6. Start with small position sizes: Trade only a few contracts when starting out. Gain experience before increasing position sizes.

7. Review performance: Analyse results periodically to improve trading plans. Track detailed trading records, performance metrics, mistakes to refine strategy.

8. Manage risks:  Control overall portfolio risks through prudent position sizing, diversification and managing market exposure. Use defensive strategies if required.

Types of Future Trading

In futures trading, there are different types of futures contracts. Know about different future contract in the mentioned below:

Index Futures: Based on major stock market indices like Nifty 50, Sensex, Bank Nifty. Allow trading view on overall market direction.

Stock Futures: Futures on individual stocks are available for over 100 major stocks like Reliance, Infosys, HDFC Bank etc. Provide exposure to specific stocks. 

Commodity Futures: It includes bullion (gold, silver), energy (crude oil, natural gas), agricultural (wheat, cotton, pepper), metal (copper, zinc, nickel) commodities. Traded on MCX.

Currency Futures: Rupee denominated futures on USD/INR, EUR/INR, GBP/INR, JPY/INR currency pairs. Traded on NSE, BSE, MCX-SX. 

Interest Rate Futures: Used for managing interest rate risk. Includes futures on 10-year Government bonds, T-bills, repo rate.

Sectoral Index Futures: Index futures tracking specific sectors like IT, Banking, Auto, Metal etc. Allows sector specific exposure.

CPO Futures: Refined soy oil futures contracts, widely traded agricultural commodities.

These futures contracts have standardised lot sizes, expiration cycles and settlement processes as defined by the respective exchanges. They provide extensive tools for speculation and hedging.

How Futures Trading Differs from Other Financial Instruments?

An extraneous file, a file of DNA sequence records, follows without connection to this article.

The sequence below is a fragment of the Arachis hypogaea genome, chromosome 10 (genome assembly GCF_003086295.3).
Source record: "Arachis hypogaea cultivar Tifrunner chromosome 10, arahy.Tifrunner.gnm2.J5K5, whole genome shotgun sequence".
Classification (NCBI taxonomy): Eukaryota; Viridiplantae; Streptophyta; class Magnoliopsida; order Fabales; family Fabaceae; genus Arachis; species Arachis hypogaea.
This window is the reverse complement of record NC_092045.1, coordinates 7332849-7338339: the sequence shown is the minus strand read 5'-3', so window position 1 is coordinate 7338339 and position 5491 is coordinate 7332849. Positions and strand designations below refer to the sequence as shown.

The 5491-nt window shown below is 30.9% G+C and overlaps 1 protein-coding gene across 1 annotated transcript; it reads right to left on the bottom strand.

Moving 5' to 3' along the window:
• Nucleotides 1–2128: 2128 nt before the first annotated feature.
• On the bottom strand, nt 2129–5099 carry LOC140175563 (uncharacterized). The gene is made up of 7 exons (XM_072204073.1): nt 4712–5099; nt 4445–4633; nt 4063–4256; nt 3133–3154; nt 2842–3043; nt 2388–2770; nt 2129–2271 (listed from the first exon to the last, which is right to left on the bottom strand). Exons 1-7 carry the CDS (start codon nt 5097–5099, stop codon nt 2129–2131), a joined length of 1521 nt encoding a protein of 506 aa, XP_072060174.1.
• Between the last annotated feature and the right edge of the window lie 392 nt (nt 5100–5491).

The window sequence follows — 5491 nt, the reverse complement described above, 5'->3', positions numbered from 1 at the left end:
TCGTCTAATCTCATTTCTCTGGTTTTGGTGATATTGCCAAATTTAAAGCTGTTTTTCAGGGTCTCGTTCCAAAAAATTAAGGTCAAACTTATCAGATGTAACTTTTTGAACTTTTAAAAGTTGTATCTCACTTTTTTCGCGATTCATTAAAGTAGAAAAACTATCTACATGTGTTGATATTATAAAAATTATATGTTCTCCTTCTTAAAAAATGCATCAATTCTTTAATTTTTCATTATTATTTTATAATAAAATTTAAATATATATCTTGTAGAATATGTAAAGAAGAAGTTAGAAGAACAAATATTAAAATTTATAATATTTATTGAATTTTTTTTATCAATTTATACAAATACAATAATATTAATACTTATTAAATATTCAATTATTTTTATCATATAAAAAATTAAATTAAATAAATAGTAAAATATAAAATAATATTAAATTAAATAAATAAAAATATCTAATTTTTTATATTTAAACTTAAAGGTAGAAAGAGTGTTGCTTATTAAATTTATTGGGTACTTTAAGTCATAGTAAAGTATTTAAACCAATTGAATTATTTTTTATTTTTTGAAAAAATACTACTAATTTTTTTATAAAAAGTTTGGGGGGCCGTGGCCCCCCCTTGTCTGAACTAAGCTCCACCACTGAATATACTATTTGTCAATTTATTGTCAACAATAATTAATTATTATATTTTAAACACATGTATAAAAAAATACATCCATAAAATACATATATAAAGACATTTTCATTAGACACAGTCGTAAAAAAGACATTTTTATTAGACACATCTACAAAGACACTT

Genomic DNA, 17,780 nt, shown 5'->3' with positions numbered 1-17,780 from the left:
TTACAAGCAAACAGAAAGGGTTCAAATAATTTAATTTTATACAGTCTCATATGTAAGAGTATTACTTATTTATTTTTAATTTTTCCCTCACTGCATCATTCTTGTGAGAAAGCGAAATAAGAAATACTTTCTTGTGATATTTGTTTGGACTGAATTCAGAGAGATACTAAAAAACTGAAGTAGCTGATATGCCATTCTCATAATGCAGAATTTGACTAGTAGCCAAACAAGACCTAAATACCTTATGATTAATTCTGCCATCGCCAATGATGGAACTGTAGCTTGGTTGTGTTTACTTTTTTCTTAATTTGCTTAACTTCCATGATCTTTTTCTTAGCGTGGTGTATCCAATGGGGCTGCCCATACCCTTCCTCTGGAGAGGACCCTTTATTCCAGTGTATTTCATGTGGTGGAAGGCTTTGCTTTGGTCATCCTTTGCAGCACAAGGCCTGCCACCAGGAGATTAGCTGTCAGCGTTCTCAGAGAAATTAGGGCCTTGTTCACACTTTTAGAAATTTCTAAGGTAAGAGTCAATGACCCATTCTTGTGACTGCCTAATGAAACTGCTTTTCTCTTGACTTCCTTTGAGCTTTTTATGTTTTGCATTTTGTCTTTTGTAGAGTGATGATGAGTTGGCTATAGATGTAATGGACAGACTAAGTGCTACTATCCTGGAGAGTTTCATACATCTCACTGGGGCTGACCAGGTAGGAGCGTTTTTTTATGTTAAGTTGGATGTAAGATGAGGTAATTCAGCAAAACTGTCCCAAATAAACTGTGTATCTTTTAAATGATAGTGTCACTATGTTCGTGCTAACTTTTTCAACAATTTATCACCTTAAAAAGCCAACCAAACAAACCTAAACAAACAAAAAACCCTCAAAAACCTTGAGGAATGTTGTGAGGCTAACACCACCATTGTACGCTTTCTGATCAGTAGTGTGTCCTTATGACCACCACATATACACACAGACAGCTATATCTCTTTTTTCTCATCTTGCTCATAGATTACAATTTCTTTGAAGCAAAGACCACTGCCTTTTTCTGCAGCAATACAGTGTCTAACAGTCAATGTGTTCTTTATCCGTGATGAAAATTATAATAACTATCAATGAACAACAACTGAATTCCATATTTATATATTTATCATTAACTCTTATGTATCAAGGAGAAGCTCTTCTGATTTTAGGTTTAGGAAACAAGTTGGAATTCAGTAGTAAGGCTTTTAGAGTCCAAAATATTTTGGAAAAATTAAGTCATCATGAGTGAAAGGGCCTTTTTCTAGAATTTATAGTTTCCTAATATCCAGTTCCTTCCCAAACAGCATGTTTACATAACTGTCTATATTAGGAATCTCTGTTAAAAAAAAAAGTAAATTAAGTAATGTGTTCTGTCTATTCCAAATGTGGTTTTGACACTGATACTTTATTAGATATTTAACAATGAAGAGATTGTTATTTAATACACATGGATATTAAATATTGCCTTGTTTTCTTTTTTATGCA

Futures trading has some key differences compared to other common financial instruments like stocks, options and forex:

Futures contracts are standardised derivative instruments that obligate the buyer and seller to transact in the underlying asset at a predetermined price on a specified future expiry date. The standardised terms allow futures to be easily traded on exchanges. In contrast, stocks represent ownership in a company, while options and forex are structured differently.

The primary use of futures is for hedging and speculation on the future price of commodities, currencies or financial assets. Futures utilise leverage, allowing traders to gain large market exposure with relatively little upfront capital through margins. Profits or losses are settled daily based on the mark-to-market mechanism. On expiry, contracts are settled by physical delivery of assets. This is different from stocks where investors have a longer term view based on company performance. Options give the right but not the obligation to buy or sell, while forex involves simultaneous buying and selling of currency pairs.

Therefore, this unique standardised structure, derivatives nature, leverage use and mandatory expiry settlement make futures trading distinctly different from other financial market instruments. Futures offer unique advantages but also pose higher risks compared to stocks, options and currencies.


Trading in futures offers opportunities for both speculators and hedgers to gain exposure and manage risks in commodity, currency, and financial markets. The standardised structure of futures contracts allows for efficient trading on centralised exchanges with complete transparency. However, it is important to note that the leverage involved requires careful risk management. You can manage your future contract, add stop-loss & explore differently by downloading stock trading apps from play store or app store.

FAQs on Futures Trading

Futures contracts are standardised agreements to buy or sell an underlying asset at a predetermined price on a specified future date. They are derivative instruments traded on exchanges.

Futures serve two broad functions - speculation with the aim of profiting from anticipated price movements, and hedging to protect against adverse price changes in the underlying commodity or asset.

Futures trading utilises leverage by requiring a small initial margin deposit relative to the total contract value. This allows traders to gain bigger market exposure with less capital.

Key risks are market risk, leverage risk, liquidity risk and counterparty risk. The high leverage amplifies both profits and losses. Other risks include price volatility, gaps in pricing etc.

Most futures positions are closed out before expiration by taking opposite trades. For contracts carried till expiry, long positions are settled by physical delivery while shorts are settled in cash.

Key futures markets in India are index futures, stock futures, currency futures, commodity futures across agriculture, metals and energy on platforms like NSE, BSE and MCX.